Photos by Mark Mattos
In 1979, the year Islamic revolutionaries overthrew the Shah of Iran, Parivash Rohani fled her homeland for India, where she met her husband Nassar, was declared stateless when she tried to renew her passport, became a refugee, and briefly moved to California and then to Maine, where she has lived since the 1980s. Her flight from Iran was insisted on by her parents and propelled by persecution and violence because of her faith, which is Baha’i.
Baha’i teaches the unity of all humankind, equality between men and women, that all religions come from the same God, and that Bahá’u’lláh – considered the founder of Baha’i – was a manifestation of that god, like Jesus, Moses, Muhammad, Buddha, and Zoroaster before him.
According to Amnesty International, “Baha’is are Iran’s largest non-Muslim religious minority. They suffer widespread and systematic violations, including arbitrary detention, torture and other ill-treatment, enforced disappearance, forcible closure of businesses, confiscation of property, house demolitions, destruction of cemeteries, and hate speech by officials and state media, and are banned from higher education.”
This year marks the 40th anniversary of an event that took place when Rohani was already in India, but which has haunted her throughout her life – the execution of 10 young Baha’i women by hanging directed by the Iranian government. The victims were friends and fellow students of Rohani’s at the university, and to this day she suffers from the trauma associated with their brutal deaths. She remembers hearing the names of the victims read over the radio when she was on her honeymoon in 1983, and how she screamed when she recognized the names.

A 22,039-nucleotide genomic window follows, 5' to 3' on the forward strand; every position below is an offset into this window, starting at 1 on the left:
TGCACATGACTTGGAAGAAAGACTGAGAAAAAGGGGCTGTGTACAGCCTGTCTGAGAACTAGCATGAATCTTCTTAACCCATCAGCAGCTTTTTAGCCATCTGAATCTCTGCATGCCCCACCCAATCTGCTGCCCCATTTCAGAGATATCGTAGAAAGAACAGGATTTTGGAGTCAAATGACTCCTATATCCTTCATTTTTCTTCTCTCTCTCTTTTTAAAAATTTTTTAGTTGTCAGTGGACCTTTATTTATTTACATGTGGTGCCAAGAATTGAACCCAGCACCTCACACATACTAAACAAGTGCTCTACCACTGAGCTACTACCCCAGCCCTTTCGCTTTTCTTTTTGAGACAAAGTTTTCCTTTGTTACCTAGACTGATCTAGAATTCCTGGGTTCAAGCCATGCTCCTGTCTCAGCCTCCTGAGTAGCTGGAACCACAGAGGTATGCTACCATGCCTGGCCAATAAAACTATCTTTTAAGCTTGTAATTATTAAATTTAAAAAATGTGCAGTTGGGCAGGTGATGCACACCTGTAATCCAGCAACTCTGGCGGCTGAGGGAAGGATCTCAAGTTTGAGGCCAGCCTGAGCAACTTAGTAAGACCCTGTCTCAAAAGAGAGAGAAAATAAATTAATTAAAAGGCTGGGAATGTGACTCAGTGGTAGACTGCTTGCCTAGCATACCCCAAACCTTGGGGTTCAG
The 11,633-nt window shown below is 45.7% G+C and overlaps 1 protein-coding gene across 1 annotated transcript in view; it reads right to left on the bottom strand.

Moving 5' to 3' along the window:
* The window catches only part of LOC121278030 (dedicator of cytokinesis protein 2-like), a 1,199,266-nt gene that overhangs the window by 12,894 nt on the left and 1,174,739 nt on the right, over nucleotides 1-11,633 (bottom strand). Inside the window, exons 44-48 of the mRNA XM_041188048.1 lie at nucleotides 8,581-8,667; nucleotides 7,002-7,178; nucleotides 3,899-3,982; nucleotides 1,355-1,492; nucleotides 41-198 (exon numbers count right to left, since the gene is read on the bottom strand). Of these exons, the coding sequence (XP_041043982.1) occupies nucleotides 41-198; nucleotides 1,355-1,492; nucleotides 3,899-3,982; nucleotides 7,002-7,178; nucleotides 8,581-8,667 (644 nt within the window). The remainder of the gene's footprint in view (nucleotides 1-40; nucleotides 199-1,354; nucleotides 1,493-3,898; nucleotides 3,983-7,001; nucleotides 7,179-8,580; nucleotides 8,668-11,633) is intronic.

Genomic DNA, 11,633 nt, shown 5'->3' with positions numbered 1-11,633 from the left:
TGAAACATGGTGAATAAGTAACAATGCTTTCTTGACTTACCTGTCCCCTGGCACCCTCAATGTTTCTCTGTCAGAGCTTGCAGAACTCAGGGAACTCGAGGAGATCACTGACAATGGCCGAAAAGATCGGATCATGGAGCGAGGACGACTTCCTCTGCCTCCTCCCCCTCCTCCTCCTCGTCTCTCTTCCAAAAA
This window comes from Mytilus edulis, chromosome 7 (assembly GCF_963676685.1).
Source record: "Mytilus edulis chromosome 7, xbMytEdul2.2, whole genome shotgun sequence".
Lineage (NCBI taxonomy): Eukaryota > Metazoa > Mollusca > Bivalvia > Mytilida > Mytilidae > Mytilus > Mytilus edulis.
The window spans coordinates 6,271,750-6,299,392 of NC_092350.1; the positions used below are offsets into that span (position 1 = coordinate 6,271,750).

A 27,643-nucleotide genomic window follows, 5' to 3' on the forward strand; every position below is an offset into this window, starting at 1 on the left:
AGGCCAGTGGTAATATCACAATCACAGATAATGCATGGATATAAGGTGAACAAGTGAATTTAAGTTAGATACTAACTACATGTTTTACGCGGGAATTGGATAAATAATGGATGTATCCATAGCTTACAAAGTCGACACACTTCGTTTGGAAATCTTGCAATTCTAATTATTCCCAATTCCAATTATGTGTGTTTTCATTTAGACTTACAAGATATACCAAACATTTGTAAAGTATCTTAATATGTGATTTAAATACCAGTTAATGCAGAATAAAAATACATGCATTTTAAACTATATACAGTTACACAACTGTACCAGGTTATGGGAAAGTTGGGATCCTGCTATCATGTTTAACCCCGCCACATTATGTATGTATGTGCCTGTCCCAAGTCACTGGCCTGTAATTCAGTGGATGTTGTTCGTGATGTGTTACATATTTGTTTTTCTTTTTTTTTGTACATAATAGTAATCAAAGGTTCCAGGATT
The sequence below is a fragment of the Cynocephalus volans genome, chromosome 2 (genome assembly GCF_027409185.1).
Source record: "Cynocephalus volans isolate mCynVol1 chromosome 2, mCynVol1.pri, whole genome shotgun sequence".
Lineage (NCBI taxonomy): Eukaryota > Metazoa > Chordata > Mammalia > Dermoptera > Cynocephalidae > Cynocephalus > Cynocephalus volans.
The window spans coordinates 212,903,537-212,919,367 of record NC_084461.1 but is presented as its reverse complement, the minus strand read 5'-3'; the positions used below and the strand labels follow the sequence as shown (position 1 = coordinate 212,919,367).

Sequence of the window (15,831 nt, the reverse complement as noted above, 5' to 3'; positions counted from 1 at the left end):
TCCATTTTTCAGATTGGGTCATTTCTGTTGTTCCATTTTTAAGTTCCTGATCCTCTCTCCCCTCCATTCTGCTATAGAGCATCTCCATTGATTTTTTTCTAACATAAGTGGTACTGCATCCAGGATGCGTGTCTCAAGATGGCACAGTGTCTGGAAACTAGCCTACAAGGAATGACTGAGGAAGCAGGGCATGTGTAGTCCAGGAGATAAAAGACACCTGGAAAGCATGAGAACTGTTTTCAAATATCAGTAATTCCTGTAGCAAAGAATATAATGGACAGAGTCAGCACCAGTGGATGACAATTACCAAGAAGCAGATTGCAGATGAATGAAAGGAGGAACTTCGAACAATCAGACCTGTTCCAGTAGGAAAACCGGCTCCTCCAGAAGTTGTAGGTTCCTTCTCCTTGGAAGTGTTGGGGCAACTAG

Before she fled Iran, her own house was burned to the ground along with the homes of 500 other Baha’i followers. Her parents also received direct threats because Rohani was studying at the university.
Parivash Rohani wants Mainers to know about the year-long human rights campaign organized by the Baha’i International Community that centers on the story of the young women who were hanged. The campaign is called #OurStoryIsOne, and invites people to take action in honor of the 10 women, as well as all women who work for social justice in Iran, by creating artwork, songs, videos, or by writing articles or posting to social media. Rohani’s artwork is featured on these pages.
I vividly remember that winter night when we were awakened by loud banging. My father opened the door to find a young man informing him that a mob of fanatical individuals was setting Baha’i homes on fire. Concerned for my safety as a young girl, he urged my father to take me to a safe place before our house was engulfed in flames. In haste, he left to alert other families with young daughters to do the same. Left with no choice, my parents had to quickly find a solution. Since they couldn’t trust taking me to another Baha’i home, they decided it was best for me to join my cousin in a college dormitory where I would be secure. That evening, my father came to pick me up and deliver the devastating news that our house had been reduced to ashes, forcing us to relocate. (written by Parivash)
Now, with the International Baha’i community launching the #ourstoryisone campaign, I finally feel a tool for embarking on inner healing. This campaign encourages everyone to create art in honor of the 10 women and share it on social media using the hashtag #OurStoryIsOne. I have curated a collection of art pieces titled “The Darkness: Shadows of Ignorance, Fanaticism, and Prejudice.”” This collection serves as a heartfelt tribute to the 10 women in Shiraz.
Parivash Rohani sat with Jean Hakuzimana to talk about her experiences and the #OurStoryIsOne campaign organized by the Baha’i International Community centered on the story of the young women who were hanged.
JH: Please explain the Baha’i faith.